Zambezi River

The Zambezi River is one of the most pristine and unexplored in Africa. For many years elephants have embedded footprints in the beaches and hippopotami have wallowed in the more shallow regions. Native boatmen in Zambia created canoes from trees growing alongside this mile wide river. However, their route downstream has been reserved.

This mighty river runs an impressive 3,500kms in length and its source is in Zambia. It flows through Angola, down the borders of Botswana, Zambia, Namibia and Zimbabwe. Its final destination is Mozambique where it pours into the Indian Ocean. It is unique due to the fact it has been protected from much human settlement.

The Lower Zambezi reflects pure wilderness and embracing real Africa. The riverine landscape has varied terrain with dense woodlands of never ending ebony trees, leadwoods, acacias and figs. Wildlife equally diverse congregates by the river. Great numbers of elephant and buffalo enjoy grazing on the lush grassland on the islands whilst zebra, waterbuck, bushbuck, kudu and impala are common in the area. Predators are powerful with prides of lion, solitary leopard and hyena cackling deep into the night.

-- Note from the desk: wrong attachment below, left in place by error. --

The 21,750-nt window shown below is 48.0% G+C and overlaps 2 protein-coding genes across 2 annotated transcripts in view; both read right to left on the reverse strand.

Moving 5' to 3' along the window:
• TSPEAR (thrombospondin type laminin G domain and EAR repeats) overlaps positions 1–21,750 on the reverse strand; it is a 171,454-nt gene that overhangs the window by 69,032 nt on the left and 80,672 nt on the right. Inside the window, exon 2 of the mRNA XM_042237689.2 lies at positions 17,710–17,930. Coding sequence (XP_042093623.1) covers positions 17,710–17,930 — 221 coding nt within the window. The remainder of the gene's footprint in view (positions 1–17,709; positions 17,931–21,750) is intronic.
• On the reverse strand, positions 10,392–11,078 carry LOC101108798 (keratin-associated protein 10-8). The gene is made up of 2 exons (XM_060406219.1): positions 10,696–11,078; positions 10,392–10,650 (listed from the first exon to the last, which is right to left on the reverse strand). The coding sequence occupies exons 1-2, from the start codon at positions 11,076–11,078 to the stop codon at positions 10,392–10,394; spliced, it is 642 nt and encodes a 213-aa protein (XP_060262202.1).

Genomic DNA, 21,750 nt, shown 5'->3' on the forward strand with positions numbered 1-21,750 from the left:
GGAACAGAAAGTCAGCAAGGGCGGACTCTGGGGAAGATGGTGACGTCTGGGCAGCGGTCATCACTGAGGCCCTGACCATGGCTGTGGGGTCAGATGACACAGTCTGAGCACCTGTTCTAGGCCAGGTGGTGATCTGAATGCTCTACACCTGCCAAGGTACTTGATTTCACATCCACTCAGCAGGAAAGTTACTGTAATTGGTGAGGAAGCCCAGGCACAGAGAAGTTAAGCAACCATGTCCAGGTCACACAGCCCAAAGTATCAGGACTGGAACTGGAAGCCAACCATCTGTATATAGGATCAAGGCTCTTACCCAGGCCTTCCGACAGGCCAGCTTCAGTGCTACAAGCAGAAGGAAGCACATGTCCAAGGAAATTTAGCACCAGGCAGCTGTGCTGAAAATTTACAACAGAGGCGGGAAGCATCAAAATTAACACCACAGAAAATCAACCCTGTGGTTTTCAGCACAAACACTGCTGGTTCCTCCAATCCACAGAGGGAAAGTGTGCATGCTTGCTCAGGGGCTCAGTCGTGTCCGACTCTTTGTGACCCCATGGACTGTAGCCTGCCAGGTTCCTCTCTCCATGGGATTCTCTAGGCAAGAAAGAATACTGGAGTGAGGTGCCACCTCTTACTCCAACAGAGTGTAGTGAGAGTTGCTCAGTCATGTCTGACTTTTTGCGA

Explore the area on foot with an armed guide or by open 4x4 vehicles. If you want a change from more typical activities; enjoy a boat cruise and relax whilst you sail by the wildlife and pass much in the waters. Fishing is fruitful and is offered as an activity at many camps in the Lower Zambezi though there is a strict catch and release policy.

Waterberry Lodge sits on the banks of the Zambezi River. Accommodation is spacious thatched cottages with twin or double beds, an en-suite bathroom and simple classic furniture. With fantastic proximity to Victoria Falls and all the Lower Zambezi has to offer; it is ideal. Whilst you relax and enjoy these spectacular views of the Zambezi for miles around you will be reminded what a magnificent place this is.

At Victoria Falls, the entire river bursts into a waterfall creating Musi-oa-Tunya better known as smoke that thunders. When the weather is clear you see the spray from this rise hundreds of metres above and the thunder stops you in your tracks. The waterfalls remain unvisited, though rafting in the ravine below has been considered one of the world's toughest white-water challenges. Other activities at the falls include micro lighting, hot air ballooning, a relaxing trip on a classic steam train and sundowner cruises.

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